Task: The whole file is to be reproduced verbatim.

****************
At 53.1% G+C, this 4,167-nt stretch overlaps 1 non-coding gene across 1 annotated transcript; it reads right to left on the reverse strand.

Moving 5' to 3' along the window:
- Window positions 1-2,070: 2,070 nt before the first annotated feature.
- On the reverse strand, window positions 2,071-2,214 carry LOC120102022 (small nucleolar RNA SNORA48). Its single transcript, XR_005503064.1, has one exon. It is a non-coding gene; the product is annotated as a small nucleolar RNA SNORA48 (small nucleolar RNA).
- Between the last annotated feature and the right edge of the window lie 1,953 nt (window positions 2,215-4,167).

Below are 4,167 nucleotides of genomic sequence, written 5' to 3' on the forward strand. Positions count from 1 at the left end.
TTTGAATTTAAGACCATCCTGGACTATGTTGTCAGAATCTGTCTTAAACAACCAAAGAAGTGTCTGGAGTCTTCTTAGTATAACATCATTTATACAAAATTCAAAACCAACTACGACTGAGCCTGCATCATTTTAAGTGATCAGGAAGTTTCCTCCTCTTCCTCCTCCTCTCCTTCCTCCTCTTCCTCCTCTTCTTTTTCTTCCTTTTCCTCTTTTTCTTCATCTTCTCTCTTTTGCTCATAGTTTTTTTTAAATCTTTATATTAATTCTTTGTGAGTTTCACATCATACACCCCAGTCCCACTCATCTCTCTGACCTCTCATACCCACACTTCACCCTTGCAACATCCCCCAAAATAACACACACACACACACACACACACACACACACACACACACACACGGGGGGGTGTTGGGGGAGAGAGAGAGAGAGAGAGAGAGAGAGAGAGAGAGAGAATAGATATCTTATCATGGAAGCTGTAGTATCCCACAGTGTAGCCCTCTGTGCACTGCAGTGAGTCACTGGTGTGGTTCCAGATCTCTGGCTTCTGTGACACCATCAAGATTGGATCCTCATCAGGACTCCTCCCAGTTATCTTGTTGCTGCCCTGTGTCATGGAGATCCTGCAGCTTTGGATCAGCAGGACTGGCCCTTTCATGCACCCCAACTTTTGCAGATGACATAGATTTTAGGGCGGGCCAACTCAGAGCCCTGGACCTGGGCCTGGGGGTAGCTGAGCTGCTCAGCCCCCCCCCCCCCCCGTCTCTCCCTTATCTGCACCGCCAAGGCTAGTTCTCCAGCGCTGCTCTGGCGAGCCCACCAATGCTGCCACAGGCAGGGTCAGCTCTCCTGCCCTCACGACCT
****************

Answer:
At 53.1% G+C, this 4,167-nt stretch overlaps 1 non-coding gene across 1 annotated transcript; it reads right to left on the reverse strand.

Moving 5' to 3' along the window:
- Window positions 1-2,070: 2,070 nt before the first annotated feature.
- On the reverse strand, window positions 2,071-2,214 carry LOC120102022 (small nucleolar RNA SNORA48). Its single transcript, XR_005503064.1, has one exon. It is a non-coding gene; the product is annotated as a small nucleolar RNA SNORA48 (small nucleolar RNA).
- Between the last annotated feature and the right edge of the window lie 1,953 nt (window positions 2,215-4,167).

Below are 4,167 nucleotides of genomic sequence, written 5' to 3' on the forward strand. Positions count from 1 at the left end.
TTTGAATTTAAGACCATCCTGGACTATGTTGTCAGAATCTGTCTTAAACAACCAAAGAAGTGTCTGGAGTCTTCTTAGTATAACATCATTTATACAAAATTCAAAACCAACTACGACTGAGCCTGCATCATTTTAAGTGATCAGGAAGTTTCCTCCTCTTCCTCCTCCTCTCCTTCCTCCTCTTCCTCCTCTTCTTTTTCTTCCTTTTCCTCTTTTTCTTCATCTTCTCTCTTTTGCTCATAGTTTTTTTTAAATCTTTATATTAATTCTTTGTGAGTTTCACATCATACACCCCAGTCCCACTCATCTCTCTGACCTCTCATACCCACACTTCACCCTTGCAACATCCCCCAAAATAACACACACACACACACACACACACACACACACACACACACACACGGGGGGGTGTTGGGGGAGAGAGAGAGAGAGAGAGAGAGAGAGAGAGAGAGAGAATAGATATCTTATCATGGAAGCTGTAGTATCCCACAGTGTAGCCCTCTGTGCACTGCAGTGAGTCACTGGTGTGGTTCCAGATCTCTGGCTTCTGTGACACCATCAAGATTGGATCCTCATCAGGACTCCTCCCAGTTATCTTGTTGCTGCCCTGTGTCATGGAGATCCTGCAGCTTTGGATCAGCAGGACTGGCCCTTTCATGCACCCCAACTTTTGCAGATGACATAGATTTTAGGGCGGGCCAACTCAGAGCCCTGGACCTGGGCCTGGGGGTAGCTGAGCTGCTCAGCCCCCCCCCCCCCCCGTCTCTCCCTTATCTGCACCGCCAAGGCTAGTTCTCCAGCGCTGCTCTGGCGAGCCCACCAATGCTGCCACAGGCAGGGTCAGCTCTCCTGCCCTCACGACCT